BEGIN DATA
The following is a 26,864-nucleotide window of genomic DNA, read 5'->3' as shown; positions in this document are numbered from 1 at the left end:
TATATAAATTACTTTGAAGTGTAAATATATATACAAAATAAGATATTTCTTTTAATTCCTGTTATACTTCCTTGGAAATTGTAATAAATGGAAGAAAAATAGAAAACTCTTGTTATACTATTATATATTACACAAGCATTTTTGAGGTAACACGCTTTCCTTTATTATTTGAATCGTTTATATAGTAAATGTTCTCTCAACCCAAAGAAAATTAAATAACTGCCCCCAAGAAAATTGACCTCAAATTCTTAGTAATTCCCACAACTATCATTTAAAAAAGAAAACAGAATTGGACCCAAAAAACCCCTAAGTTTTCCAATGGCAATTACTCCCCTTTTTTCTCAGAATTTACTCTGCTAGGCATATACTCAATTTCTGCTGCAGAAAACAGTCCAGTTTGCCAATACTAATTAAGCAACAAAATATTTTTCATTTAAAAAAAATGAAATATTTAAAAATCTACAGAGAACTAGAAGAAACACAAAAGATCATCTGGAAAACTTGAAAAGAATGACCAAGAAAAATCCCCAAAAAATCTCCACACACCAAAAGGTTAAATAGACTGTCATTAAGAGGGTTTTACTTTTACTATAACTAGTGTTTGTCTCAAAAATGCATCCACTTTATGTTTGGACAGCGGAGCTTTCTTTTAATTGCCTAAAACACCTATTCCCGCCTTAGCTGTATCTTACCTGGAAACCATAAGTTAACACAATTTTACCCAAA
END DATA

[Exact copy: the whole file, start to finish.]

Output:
The following is a 26,864-nucleotide window of genomic DNA, read 5'->3' as shown; positions in this document are numbered from 1 at the left end:
TATATAAATTACTTTGAAGTGTAAATATATATACAAAATAAGATATTTCTTTTAATTCCTGTTATACTTCCTTGGAAATTGTAATAAATGGAAGAAAAATAGAAAACTCTTGTTATACTATTATATATTACACAAGCATTTTTGAGGTAACACGCTTTCCTTTATTATTTGAATCGTTTATATAGTAAATGTTCTCTCAACCCAAAGAAAATTAAATAACTGCCCCCAAGAAAATTGACCTCAAATTCTTAGTAATTCCCACAACTATCATTTAAAAAAGAAAACAGAATTGGACCCAAAAAACCCCTAAGTTTTCCAATGGCAATTACTCCCCTTTTTTCTCAGAATTTACTCTGCTAGGCATATACTCAATTTCTGCTGCAGAAAACAGTCCAGTTTGCCAATACTAATTAAGCAACAAAATATTTTTCATTTAAAAAAAATGAAATATTTAAAAATCTACAGAGAACTAGAAGAAACACAAAAGATCATCTGGAAAACTTGAAAAGAATGACCAAGAAAAATCCCCAAAAAATCTCCACACACCAAAAGGTTAAATAGACTGTCATTAAGAGGGTTTTACTTTTACTATAACTAGTGTTTGTCTCAAAAATGCATCCACTTTATGTTTGGACAGCGGAGCTTTCTTTTAATTGCCTAAAACACCTATTCCCGCCTTAGCTGTATCTTACCTGGAAACCATAAGTTAACACAATTTTACCCAAA